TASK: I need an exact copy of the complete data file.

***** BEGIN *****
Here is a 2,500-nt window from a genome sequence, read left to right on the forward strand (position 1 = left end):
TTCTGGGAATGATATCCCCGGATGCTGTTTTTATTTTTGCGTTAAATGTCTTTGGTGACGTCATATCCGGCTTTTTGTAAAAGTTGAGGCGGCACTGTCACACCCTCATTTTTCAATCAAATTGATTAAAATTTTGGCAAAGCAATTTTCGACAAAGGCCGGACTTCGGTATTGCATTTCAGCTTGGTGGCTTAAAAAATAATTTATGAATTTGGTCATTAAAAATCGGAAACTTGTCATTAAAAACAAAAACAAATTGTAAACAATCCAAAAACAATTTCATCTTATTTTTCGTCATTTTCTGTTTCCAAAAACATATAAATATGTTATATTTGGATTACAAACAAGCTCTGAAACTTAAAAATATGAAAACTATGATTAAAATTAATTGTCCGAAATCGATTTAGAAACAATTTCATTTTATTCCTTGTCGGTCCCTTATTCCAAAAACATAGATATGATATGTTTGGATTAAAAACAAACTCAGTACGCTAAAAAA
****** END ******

Here is a 2,500-nt window from a genome sequence, read left to right on the forward strand (position 1 = left end):
TTCTGGGAATGATATCCCCGGATGCTGTTTTTATTTTTGCGTTAAATGTCTTTGGTGACGTCATATCCGGCTTTTTGTAAAAGTTGAGGCGGCACTGTCACACCCTCATTTTTCAATCAAATTGATTAAAATTTTGGCAAAGCAATTTTCGACAAAGGCCGGACTTCGGTATTGCATTTCAGCTTGGTGGCTTAAAAAATAATTTATGAATTTGGTCATTAAAAATCGGAAACTTGTCATTAAAAACAAAAACAAATTGTAAACAATCCAAAAACAATTTCATCTTATTTTTCGTCATTTTCTGTTTCCAAAAACATATAAATATGTTATATTTGGATTACAAACAAGCTCTGAAACTTAAAAATATGAAAACTATGATTAAAATTAATTGTCCGAAATCGATTTAGAAACAATTTCATTTTATTCCTTGTCGGTCCCTTATTCCAAAAACATAGATATGATATGTTTGGATTAAAAACAAACTCAGTACGCTAAAAAA